3) Is Toronto too far into their own head? No team has more pressure on them to advance out of the first round than Toronto after two previous years of getting bounced in the first round, and they will feel that weight at home in Game 7 against Indiana. Will Kyle Lowry and DeMar DeRozan step up with big games in the biggest moments of their careers, or will they succumb to the moment and the Pacers defense? For all the Xs and Os that do matter in this game, how the Raptors handle the pressure will be key.

4) Can the Pacers again get a few quality minutes when Paul George sits? In the Pacers comfortable Game 6 win, George got a rest in the second quarter and the Pacers were +5 while he sat. That was a huge step up from Game 5, where the Pacers were -18 when he was out for less than 7 minutes. If Indiana — by playing some starters such as Myles Turner — doesn’t have a huge bench drop off when George rests a few minutes their odds of winning go way up. We know Paul George can handle the moment.

Spurs demolish Thunder to take Game 1 of second-round series

SAN ANTONIO,TX - APRIL 30: LaMarcus Aldridge #12 of the San Antonio Spurs scores over Steven Adams #12 of the Oklahoma City Thunder during game one of the Western Conference Semifinals for the 2016 NBA Playoffs at AT&T Center on April 30, 2016 in San Antonio, Texas. NOTE TO USER: User expressly acknowledges and agrees that , by downloading and or using this photograph, User is consenting to the terms and conditions of the Getty Images License Agreement. (Photo by Ronald Cortes/Getty Images)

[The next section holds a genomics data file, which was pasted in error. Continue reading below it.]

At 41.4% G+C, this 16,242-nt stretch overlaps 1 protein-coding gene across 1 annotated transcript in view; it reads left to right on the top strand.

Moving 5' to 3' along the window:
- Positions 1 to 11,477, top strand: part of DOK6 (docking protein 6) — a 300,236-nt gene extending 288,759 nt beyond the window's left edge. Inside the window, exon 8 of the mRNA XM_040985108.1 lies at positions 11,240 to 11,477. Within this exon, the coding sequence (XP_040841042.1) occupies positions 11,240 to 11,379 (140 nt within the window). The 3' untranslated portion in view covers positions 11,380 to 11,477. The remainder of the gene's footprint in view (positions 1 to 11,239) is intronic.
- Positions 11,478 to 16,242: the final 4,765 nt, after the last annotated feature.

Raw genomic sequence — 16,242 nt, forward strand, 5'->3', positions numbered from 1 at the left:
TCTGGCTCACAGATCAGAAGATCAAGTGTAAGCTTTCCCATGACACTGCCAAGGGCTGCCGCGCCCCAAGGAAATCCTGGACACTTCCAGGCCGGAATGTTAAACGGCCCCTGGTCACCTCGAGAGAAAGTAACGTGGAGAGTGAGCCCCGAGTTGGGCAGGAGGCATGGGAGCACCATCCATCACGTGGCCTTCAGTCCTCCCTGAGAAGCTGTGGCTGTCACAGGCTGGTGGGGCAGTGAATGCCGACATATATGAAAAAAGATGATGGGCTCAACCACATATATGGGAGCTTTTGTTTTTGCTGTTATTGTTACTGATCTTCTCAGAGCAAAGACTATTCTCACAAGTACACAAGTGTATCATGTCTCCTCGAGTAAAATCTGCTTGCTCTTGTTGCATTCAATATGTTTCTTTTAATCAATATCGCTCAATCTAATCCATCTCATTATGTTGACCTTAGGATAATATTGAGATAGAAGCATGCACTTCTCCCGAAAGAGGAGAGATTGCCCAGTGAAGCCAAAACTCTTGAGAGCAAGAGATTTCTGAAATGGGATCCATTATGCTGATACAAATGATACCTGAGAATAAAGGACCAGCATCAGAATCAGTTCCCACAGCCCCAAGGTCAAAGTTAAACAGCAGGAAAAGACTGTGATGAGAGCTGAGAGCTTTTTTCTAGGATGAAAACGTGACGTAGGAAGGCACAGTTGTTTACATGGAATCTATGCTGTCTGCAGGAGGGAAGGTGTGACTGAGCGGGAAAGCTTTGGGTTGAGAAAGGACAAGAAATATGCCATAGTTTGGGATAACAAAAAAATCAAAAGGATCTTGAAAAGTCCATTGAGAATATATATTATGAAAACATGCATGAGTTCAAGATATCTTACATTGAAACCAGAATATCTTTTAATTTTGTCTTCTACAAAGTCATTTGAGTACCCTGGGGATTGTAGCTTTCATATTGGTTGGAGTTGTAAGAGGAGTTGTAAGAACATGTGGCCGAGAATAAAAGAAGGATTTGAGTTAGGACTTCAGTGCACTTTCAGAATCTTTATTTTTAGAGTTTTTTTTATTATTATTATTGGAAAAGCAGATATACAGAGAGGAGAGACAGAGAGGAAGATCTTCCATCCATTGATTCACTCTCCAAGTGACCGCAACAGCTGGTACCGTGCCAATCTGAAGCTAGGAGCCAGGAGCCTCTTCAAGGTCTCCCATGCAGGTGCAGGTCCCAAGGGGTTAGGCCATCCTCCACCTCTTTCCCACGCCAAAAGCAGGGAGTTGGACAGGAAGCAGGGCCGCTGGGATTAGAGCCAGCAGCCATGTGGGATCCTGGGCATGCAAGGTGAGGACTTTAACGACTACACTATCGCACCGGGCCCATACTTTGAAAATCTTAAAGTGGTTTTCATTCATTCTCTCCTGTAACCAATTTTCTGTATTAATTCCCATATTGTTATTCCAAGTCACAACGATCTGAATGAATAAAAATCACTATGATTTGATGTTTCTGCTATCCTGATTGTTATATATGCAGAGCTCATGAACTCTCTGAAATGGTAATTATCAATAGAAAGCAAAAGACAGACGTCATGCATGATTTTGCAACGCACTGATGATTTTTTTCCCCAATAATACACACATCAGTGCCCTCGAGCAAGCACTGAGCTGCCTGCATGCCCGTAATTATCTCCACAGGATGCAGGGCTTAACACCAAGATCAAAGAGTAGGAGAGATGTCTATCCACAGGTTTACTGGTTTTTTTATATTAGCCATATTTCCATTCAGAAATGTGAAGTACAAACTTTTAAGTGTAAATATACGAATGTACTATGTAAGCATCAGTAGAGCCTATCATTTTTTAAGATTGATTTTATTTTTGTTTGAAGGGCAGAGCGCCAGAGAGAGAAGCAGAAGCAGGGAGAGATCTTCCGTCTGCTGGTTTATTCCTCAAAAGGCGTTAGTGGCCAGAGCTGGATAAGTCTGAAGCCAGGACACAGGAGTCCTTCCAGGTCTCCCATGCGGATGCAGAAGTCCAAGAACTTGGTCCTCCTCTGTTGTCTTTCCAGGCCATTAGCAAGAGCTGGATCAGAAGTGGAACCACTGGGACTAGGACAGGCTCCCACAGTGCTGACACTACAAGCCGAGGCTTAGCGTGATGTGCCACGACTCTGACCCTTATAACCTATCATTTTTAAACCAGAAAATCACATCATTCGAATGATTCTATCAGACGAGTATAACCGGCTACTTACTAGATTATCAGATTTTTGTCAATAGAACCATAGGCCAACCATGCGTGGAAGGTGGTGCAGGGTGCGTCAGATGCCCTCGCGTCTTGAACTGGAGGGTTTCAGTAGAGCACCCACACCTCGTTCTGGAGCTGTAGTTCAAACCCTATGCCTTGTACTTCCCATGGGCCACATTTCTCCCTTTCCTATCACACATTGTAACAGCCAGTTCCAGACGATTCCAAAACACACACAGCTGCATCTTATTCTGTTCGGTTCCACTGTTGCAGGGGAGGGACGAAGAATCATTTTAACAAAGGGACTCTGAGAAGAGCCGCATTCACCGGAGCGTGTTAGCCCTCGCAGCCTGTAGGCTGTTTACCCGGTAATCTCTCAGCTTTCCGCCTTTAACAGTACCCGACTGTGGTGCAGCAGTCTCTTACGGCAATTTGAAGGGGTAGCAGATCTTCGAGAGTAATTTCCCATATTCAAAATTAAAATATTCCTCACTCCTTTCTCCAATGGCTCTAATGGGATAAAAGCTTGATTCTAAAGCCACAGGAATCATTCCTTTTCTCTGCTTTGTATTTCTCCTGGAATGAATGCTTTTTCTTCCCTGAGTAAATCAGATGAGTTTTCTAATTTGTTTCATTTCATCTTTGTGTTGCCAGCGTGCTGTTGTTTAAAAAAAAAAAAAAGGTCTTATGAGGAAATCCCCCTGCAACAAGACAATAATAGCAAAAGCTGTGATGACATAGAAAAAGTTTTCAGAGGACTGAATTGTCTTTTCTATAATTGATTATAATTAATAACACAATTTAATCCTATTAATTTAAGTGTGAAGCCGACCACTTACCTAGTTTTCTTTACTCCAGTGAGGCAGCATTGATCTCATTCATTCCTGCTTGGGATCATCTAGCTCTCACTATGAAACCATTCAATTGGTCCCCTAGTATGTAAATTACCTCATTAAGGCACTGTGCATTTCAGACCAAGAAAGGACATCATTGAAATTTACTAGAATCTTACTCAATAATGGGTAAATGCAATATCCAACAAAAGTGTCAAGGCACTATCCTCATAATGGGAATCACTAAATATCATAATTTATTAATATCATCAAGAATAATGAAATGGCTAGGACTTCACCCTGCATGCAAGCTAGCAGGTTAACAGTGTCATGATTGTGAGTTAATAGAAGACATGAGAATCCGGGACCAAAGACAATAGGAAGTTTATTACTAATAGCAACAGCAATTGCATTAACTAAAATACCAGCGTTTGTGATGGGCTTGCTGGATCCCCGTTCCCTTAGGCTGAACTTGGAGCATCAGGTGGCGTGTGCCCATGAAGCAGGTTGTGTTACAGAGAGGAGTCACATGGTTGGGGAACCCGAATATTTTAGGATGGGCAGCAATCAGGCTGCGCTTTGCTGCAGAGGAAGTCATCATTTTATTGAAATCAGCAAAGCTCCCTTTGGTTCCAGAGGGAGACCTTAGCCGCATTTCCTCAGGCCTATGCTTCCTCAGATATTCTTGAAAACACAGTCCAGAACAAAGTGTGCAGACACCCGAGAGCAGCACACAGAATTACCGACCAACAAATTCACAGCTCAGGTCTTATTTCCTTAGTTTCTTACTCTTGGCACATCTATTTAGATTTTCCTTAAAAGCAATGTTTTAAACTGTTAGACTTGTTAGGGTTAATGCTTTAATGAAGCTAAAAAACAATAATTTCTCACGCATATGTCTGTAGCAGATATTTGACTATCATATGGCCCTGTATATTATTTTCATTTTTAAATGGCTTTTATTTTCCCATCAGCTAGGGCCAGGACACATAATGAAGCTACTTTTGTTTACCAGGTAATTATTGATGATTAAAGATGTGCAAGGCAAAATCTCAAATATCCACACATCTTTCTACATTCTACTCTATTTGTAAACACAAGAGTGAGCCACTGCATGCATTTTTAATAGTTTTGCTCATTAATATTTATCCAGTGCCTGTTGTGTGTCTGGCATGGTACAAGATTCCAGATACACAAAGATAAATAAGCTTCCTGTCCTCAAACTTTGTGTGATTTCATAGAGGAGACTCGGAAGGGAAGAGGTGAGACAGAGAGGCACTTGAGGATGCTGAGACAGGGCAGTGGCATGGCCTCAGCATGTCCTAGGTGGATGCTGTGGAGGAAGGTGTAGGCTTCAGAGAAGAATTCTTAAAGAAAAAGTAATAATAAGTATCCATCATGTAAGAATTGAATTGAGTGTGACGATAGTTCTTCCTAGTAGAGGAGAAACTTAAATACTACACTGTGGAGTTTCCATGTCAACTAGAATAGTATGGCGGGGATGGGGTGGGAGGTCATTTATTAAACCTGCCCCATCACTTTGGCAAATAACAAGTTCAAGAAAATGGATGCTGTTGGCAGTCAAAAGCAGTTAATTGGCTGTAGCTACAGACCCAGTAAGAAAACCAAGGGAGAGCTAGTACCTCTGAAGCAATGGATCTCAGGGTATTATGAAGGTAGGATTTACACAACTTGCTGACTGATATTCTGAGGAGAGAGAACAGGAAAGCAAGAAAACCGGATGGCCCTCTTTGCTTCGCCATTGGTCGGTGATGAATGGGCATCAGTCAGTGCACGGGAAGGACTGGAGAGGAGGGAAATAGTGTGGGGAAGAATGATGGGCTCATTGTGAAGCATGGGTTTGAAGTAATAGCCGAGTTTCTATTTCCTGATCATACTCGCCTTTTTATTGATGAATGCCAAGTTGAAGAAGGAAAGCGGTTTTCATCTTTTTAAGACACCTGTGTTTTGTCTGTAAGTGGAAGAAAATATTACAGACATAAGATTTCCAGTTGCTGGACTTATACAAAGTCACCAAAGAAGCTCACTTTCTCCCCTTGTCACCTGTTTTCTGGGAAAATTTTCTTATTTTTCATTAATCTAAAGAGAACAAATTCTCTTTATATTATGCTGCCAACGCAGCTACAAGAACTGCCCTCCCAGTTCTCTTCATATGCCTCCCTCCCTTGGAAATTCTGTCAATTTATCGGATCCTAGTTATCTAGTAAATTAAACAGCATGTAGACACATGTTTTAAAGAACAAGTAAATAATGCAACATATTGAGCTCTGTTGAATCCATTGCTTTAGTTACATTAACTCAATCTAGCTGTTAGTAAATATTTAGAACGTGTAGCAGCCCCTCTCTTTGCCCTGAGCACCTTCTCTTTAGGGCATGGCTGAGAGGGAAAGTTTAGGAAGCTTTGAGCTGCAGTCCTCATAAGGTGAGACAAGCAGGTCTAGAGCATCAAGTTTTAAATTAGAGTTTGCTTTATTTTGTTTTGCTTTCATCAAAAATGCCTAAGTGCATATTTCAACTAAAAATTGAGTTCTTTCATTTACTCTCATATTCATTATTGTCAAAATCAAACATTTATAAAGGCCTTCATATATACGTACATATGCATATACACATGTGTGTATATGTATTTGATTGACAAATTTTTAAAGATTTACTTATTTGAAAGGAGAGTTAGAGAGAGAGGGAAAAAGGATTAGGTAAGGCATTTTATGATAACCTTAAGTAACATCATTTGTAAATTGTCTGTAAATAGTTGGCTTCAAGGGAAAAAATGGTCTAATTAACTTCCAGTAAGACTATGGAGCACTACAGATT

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The second round was supposed to be when things got exciting. Instead, the San Antonio Spurs put on an absolute clinic at home, blowing out the Oklahoma City Thunder, 124-92 to take a 1-0 series lead.

Just about everything went in for San Antonio, particularly for LaMarcus Aldridge and Kawhi Leonard, who combined for 63 points. How dominant were they?

Aldridge in particular got anything he wanted against the Thunder. Oklahoma City’s stars were quiet, with Kevin Durant scoring just 16 points and Russell Westbrook 14. San Antonio controlled the game from the start and Oklahoma City never recovered from the opening punch.

It’s hard to imagine Durant and Westbrook are this ineffective again, and hopefully the rest of this series will be a little more competitive. But the Spurs did what the Spurs do, and did nothing to shake the feeling that they’re the favorites to win the west, now that Stephen Curry‘s status is unknown.